I would like to know the function for finding the number of digits in a base 10 number when converted from a number in another base.

For example, if I have the input number, 10010 and and input base, 2, then I need this function to output 2, the number of digits in 18, which is the number converted from base 2 to base 10.

I know that the number of digits in a base 10 number is just $log_{10}number + 1$, but I need a function which also incorporates the base for the input number.


The number of digits in the base $b$ representation of $n$ is $\lfloor \log_b(n) \rfloor + 1$.

EDIT: If you prefer base-$10$ or natural logarithms, $$\log_b(n) = \dfrac{\log_{10}(n)}{\log_{10}(b)} = \dfrac{\ln(n)}{\ln(b)} $$

  • $\begingroup$ The output of this is the number of digits if I am converting from base 10 to base $b$, not from base $b$ to base 10. I need an input base and then the output of the digits in the base 10 representation. $\endgroup$ – user387135 Nov 8 '16 at 1:10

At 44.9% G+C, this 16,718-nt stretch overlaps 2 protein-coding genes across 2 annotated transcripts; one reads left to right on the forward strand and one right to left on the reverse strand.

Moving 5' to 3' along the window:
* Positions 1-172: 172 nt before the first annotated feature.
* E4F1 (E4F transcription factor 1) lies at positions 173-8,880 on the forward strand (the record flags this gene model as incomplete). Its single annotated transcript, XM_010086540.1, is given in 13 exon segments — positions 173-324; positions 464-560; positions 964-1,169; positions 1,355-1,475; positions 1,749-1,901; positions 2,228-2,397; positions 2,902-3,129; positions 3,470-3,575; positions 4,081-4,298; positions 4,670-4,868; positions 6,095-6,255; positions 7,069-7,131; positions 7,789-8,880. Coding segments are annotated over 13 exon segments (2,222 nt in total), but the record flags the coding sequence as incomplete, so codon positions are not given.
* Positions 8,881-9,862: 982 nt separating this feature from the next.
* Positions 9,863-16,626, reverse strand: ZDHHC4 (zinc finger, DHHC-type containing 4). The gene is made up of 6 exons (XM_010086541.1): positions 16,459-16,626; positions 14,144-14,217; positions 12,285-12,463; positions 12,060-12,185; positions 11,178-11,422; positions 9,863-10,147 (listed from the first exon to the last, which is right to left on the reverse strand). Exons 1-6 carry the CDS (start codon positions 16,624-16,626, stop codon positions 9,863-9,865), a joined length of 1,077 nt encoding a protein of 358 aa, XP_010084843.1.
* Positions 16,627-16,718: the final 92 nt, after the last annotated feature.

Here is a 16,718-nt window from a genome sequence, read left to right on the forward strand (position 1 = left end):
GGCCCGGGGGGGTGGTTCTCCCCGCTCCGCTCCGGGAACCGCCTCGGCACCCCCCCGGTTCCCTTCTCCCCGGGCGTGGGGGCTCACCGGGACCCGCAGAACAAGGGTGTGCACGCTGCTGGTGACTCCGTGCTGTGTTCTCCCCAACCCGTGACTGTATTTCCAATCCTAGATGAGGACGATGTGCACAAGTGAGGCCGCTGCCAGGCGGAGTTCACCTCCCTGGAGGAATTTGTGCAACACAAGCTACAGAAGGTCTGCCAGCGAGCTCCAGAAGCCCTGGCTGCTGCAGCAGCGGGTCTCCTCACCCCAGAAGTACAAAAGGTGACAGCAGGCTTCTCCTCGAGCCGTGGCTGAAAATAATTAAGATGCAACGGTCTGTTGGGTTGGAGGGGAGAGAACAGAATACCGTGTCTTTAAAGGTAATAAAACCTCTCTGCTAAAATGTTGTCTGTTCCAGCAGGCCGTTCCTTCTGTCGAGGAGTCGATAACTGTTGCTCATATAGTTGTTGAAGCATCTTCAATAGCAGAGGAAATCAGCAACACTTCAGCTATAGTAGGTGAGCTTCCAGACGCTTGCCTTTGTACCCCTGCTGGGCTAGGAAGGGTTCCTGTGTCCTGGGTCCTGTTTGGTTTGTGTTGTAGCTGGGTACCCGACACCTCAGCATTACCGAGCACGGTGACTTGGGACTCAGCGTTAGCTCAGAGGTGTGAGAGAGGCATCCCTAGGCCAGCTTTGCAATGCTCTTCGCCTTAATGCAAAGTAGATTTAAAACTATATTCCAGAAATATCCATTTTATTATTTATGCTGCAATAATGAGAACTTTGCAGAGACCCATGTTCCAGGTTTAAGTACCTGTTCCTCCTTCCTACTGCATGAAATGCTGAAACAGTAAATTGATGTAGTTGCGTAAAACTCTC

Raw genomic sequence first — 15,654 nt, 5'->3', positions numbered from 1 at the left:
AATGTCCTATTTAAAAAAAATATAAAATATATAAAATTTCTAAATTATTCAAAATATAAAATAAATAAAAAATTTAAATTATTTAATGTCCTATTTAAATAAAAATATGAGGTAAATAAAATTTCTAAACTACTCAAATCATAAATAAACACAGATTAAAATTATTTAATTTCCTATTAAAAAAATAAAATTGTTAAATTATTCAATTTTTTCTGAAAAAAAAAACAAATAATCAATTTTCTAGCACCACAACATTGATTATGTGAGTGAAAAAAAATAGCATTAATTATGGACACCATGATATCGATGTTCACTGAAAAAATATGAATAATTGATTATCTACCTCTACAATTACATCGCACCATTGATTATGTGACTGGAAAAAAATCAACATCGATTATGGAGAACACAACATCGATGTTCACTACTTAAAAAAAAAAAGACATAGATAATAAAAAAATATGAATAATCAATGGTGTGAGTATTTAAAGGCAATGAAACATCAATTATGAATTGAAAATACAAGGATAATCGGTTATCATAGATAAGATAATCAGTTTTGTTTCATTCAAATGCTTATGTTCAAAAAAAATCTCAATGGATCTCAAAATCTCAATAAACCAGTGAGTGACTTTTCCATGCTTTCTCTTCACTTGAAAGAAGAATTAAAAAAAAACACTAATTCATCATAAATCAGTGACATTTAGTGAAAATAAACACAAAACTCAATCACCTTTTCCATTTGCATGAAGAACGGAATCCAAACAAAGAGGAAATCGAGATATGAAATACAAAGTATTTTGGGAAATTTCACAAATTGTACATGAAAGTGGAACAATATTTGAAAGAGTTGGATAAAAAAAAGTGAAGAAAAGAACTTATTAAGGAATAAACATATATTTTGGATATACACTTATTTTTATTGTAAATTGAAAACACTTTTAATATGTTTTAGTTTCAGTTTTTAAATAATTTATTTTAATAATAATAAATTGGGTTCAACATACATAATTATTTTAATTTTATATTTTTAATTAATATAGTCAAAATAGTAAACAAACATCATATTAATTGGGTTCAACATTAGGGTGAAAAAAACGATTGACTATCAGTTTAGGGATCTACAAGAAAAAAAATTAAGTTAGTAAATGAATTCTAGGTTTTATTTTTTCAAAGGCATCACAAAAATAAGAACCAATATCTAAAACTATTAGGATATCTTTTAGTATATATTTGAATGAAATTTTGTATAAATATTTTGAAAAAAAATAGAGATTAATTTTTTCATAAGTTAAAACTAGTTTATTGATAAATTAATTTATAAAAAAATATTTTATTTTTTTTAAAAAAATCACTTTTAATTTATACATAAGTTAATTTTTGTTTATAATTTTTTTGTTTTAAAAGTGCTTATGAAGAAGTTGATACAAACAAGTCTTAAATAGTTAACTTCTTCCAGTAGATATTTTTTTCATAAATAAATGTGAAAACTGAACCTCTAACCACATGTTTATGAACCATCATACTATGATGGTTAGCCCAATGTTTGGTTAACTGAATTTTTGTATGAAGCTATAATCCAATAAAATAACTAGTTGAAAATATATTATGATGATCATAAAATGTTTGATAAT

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    $\begingroup$ I think what the OP asked for is the function that, for base $b$ and its representation $r$, returns the number of digits in its base $10$ equivalent number $n$. I don't think floor functions of logs would be useful since, for example, they hide the difference between $1000000_2 (= 64)$ and $1111111_2 (= 127)$, which are supposed to return $2$ and $3$ respectively, whereas the floor function would make them both give $2$. $\endgroup$ – 2012ssohn Nov 8 '16 at 1:12
  • $\begingroup$ @2012ssohn is correct. This is the problem I am facing. $\endgroup$ – user387135 Nov 8 '16 at 1:24
  • $\begingroup$ Robert Israel's answer is definitely correct if you allow the answer to be written as $\lfloor \log_b(n_b)\rfloor$. However, this isn't going to work if you throw it into a calculator... you're first going to need to convert $n$ to base $10$. This is the major flaw. $\endgroup$ – Brevan Ellefsen Nov 8 '16 at 2:04

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